Inboard section of the outboard flap (inverted) of Malaysia Airlines Flight 370, found offshore Tanzania. ATSB

Analysis of a large flap section found off the coast of Tanzania supports claim that Malaysia Airlines Flight MH370 plunged into the Indian Ocean in a "death dive," according to a new report Friday. The news comes a day after the Australian Transport Safety Bureau (ATSB), which is leading the search for the missing plane, said that the debris piece found on the island of Pemba was an outboard flap of a Boeing 777 jet.

According to Yahoo 7 News, investigators confirmed that the wing flap was not deployed at the time of impact, ruling out a controlled crash landing in the ocean. This reportedly suggests that Flight MH370 plunged into the ocean at high speed, breaking up on impact. ATSB said in a statement that the flap is still being tested.

“The flap section was being exam­ined for any evidence ... that may indicate the state of flap operation at the time of separation from the wing,” ATSB said. “This information may contribute to an increased under­stan­d­ing of end-of-flight scenarios.”

Earlier, the head of ATSB’s search for MH370, Peter Foley, told the Australian Associated Press that analysis of the flap in Can­berra suggested it had not been deployed when it hit the water but retracted inside the wing.

“The rate of descent combined with the position of the flap — if it’s found that it is not deployed [which since has] — will almost certainly rule out either a controlled ditch or glide,” Foley said.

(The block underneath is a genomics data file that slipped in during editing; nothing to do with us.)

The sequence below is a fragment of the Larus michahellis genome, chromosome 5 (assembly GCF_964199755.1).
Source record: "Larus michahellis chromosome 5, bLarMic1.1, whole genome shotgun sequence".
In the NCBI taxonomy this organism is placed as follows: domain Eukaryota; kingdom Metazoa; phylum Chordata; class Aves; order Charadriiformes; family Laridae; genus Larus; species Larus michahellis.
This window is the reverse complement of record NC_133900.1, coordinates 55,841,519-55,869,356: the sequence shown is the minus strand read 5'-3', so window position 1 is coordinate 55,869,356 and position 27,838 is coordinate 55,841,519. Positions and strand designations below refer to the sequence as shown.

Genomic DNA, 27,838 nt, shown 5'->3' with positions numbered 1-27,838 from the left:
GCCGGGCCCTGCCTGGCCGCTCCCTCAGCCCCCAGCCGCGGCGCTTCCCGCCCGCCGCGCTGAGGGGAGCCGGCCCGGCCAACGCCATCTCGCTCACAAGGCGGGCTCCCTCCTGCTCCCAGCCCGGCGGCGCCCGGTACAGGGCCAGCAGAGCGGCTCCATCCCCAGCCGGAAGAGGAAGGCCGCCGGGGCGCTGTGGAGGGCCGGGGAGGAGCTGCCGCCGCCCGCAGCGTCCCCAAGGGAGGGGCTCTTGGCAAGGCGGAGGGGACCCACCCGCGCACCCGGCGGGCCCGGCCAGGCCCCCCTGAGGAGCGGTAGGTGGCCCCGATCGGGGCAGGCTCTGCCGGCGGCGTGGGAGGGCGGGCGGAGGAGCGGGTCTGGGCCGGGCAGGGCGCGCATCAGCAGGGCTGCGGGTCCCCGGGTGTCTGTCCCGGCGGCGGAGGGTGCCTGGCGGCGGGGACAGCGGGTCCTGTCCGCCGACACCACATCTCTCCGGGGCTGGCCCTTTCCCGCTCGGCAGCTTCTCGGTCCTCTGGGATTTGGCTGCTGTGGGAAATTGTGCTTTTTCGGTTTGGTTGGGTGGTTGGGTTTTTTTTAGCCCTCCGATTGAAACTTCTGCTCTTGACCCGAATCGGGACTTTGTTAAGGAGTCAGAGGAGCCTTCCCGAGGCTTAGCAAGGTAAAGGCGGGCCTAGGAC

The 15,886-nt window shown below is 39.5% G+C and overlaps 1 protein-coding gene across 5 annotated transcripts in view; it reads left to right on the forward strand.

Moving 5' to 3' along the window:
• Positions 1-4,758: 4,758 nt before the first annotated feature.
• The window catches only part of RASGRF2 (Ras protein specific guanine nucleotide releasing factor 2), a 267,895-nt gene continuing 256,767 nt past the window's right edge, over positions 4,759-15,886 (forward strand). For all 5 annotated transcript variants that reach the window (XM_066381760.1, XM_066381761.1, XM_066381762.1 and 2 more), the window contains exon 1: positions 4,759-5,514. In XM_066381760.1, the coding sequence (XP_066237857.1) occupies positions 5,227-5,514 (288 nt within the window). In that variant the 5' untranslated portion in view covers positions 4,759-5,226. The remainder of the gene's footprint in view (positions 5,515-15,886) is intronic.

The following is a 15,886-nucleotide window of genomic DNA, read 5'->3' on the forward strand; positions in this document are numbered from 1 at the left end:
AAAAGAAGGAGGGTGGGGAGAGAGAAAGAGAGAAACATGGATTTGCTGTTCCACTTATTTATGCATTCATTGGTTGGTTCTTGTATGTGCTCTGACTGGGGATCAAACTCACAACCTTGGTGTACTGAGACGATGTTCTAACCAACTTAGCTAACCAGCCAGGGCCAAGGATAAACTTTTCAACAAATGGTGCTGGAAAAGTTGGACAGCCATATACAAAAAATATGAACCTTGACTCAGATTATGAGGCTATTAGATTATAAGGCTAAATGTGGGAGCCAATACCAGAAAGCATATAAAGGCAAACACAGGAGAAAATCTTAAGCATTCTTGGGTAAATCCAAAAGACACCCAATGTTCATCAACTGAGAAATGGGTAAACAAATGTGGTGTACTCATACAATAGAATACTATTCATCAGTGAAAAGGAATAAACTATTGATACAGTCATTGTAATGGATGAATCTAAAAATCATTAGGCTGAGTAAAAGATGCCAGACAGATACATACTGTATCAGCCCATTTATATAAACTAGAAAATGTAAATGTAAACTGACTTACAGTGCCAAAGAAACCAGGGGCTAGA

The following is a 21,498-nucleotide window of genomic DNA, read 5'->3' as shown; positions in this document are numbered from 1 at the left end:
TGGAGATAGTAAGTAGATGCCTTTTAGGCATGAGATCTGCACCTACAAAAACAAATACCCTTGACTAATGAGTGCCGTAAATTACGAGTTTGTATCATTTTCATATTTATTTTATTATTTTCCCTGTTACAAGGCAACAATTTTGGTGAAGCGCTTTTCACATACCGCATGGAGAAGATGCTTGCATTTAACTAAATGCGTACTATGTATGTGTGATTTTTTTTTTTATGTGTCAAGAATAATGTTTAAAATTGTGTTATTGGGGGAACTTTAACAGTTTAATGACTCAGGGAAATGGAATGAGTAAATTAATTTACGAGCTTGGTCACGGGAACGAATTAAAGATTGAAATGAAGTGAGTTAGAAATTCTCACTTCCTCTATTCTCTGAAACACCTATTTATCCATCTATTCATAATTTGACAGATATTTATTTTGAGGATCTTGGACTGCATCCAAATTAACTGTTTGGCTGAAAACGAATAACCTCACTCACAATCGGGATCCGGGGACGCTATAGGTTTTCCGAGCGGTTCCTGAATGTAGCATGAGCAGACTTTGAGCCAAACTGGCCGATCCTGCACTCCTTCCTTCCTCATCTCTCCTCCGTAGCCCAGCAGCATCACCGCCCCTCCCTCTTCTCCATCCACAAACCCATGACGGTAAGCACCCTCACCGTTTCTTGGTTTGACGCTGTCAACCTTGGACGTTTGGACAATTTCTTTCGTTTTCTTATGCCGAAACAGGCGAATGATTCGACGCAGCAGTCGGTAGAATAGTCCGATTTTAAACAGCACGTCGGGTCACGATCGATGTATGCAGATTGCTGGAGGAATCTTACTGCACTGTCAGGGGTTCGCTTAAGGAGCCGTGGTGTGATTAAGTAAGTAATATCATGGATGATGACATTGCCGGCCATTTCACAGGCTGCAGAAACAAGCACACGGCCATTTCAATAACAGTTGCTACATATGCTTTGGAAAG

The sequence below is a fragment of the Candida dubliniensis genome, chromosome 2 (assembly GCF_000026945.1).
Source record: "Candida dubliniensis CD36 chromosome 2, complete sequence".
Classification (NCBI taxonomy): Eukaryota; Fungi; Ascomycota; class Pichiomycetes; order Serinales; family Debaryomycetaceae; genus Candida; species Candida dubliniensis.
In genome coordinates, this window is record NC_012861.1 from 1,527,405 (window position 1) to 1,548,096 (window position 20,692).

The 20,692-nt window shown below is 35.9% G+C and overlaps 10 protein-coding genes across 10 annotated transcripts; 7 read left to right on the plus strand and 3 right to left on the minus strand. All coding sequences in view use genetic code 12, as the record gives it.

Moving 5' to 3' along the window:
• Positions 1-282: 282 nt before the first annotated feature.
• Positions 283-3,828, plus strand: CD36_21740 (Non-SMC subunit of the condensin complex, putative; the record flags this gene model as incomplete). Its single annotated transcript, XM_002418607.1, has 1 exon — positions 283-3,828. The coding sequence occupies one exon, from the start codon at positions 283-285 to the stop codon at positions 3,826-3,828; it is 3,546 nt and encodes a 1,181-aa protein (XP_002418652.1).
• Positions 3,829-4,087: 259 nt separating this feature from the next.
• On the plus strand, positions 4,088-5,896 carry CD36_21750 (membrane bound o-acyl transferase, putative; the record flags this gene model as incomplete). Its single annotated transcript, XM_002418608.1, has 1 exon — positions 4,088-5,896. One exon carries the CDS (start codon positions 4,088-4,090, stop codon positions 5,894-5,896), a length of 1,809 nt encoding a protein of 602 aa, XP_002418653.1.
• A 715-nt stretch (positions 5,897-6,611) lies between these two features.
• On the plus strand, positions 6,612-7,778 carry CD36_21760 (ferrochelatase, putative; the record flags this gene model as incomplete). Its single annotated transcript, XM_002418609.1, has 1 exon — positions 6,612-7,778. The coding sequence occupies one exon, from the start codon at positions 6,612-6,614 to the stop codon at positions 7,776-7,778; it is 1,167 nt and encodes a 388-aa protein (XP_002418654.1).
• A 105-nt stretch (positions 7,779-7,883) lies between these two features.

Last month, Greg Hood, the chief commissioner of ATSB, told the Australian that the plane underwent a massive dive at up to 20,000 feet a minute as it plunged into the Indian Ocean on March 8, 2014, new analysis of automated signals from the missing jet revealed.

Several conspiracy theories have made the rounds since the plane went missing over two years ago while on its way to Beijing from Kuala Lumpur. Allegations against the plane’s Captain Zaharie Ahmad Shah also surfaced, stating that he “deliberately flew the plane into the Indian Ocean.” A report claimed that data from Zaharie's home simulator showed that he plotted a course to the southern Indian Ocean and that it was a deliberate planned murder or suicide. However, the ATSB and Malaysian authorities have refuted the claims.

"Yes, he had simulated the flight path, but it is one of thousands of simulations to many parts of the world. We cannot, just based on this, confirm he did it,” Malaysian Transport Minister Liow Tiong Lai said last month.

The fate of Flight MH370 and its 239 passengers and crew still remains unknown, while the search for the missing plane is nearing its end in a remote part of the southern Indian Ocean. Authorities have decided that the search will be suspended in case no credible clues are found about the plane's whereabouts after the 46,332 square mile area is scoured.